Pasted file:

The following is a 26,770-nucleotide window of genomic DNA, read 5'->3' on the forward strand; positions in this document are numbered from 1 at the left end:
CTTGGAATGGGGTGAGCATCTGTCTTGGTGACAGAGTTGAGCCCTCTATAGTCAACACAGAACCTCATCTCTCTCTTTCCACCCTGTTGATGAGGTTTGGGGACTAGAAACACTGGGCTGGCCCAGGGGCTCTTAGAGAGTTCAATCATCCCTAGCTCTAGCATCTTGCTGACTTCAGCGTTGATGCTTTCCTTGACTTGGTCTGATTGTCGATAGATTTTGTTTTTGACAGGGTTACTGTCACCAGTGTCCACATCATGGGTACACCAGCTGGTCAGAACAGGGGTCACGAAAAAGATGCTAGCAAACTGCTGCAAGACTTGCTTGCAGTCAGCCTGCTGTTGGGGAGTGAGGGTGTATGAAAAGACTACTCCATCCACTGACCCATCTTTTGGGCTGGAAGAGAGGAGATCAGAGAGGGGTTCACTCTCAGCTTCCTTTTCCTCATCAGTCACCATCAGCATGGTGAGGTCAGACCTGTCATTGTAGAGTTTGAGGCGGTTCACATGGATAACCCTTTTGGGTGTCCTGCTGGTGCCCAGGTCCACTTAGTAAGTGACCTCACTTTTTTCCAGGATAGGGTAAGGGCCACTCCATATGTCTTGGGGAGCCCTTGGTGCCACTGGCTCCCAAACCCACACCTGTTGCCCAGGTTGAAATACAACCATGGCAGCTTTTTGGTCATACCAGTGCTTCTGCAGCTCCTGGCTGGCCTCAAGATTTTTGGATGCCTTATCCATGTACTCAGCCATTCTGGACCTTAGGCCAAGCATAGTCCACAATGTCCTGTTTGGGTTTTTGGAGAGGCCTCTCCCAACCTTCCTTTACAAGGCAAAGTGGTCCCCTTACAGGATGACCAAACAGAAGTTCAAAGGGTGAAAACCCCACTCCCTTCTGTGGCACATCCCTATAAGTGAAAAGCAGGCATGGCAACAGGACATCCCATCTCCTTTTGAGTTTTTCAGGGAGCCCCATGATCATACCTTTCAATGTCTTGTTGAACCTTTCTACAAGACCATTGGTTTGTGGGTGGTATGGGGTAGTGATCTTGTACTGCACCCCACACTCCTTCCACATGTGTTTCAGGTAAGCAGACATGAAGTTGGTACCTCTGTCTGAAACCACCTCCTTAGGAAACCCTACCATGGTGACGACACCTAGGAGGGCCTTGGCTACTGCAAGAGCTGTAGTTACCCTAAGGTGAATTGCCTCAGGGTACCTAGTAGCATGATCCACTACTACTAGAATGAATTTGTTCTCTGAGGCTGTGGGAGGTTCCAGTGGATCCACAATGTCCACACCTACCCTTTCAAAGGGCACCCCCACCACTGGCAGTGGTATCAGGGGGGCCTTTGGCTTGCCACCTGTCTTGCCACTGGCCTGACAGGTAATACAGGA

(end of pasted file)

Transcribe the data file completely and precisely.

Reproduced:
The following is a 26,770-nucleotide window of genomic DNA, read 5'->3' on the forward strand; positions in this document are numbered from 1 at the left end:
CTTGGAATGGGGTGAGCATCTGTCTTGGTGACAGAGTTGAGCCCTCTATAGTCAACACAGAACCTCATCTCTCTCTTTCCACCCTGTTGATGAGGTTTGGGGACTAGAAACACTGGGCTGGCCCAGGGGCTCTTAGAGAGTTCAATCATCCCTAGCTCTAGCATCTTGCTGACTTCAGCGTTGATGCTTTCCTTGACTTGGTCTGATTGTCGATAGATTTTGTTTTTGACAGGGTTACTGTCACCAGTGTCCACATCATGGGTACACCAGCTGGTCAGAACAGGGGTCACGAAAAAGATGCTAGCAAACTGCTGCAAGACTTGCTTGCAGTCAGCCTGCTGTTGGGGAGTGAGGGTGTATGAAAAGACTACTCCATCCACTGACCCATCTTTTGGGCTGGAAGAGAGGAGATCAGAGAGGGGTTCACTCTCAGCTTCCTTTTCCTCATCAGTCACCATCAGCATGGTGAGGTCAGACCTGTCATTGTAGAGTTTGAGGCGGTTCACATGGATAACCCTTTTGGGTGTCCTGCTGGTGCCCAGGTCCACTTAGTAAGTGACCTCACTTTTTTCCAGGATAGGGTAAGGGCCACTCCATATGTCTTGGGGAGCCCTTGGTGCCACTGGCTCCCAAACCCACACCTGTTGCCCAGGTTGAAATACAACCATGGCAGCTTTTTGGTCATACCAGTGCTTCTGCAGCTCCTGGCTGGCCTCAAGATTTTTGGATGCCTTATCCATGTACTCAGCCATTCTGGACCTTAGGCCAAGCATAGTCCACAATGTCCTGTTTGGGTTTTTGGAGAGGCCTCTCCCAACCTTCCTTTACAAGGCAAAGTGGTCCCCTTACAGGATGACCAAACAGAAGTTCAAAGGGTGAAAACCCCACTCCCTTCTGTGGCACATCCCTATAAGTGAAAAGCAGGCATGGCAACAGGACATCCCATCTCCTTTTGAGTTTTTCAGGGAGCCCCATGATCATACCTTTCAATGTCTTGTTGAACCTTTCTACAAGACCATTGGTTTGTGGGTGGTATGGGGTAGTGATCTTGTACTGCACCCCACACTCCTTCCACATGTGTTTCAGGTAAGCAGACATGAAGTTGGTACCTCTGTCTGAAACCACCTCCTTAGGAAACCCTACCATGGTGACGACACCTAGGAGGGCCTTGGCTACTGCAAGAGCTGTAGTTACCCTAAGGTGAATTGCCTCAGGGTACCTAGTAGCATGATCCACTACTACTAGAATGAATTTGTTCTCTGAGGCTGTGGGAGGTTCCAGTGGATCCACAATGTCCACACCTACCCTTTCAAAGGGCACCCCCACCACTGGCAGTGGTATCAGGGGGGCCTTTGGCTTGCCACCTGTCTTGCCACTGGCCTGACAGGTAATACAGGA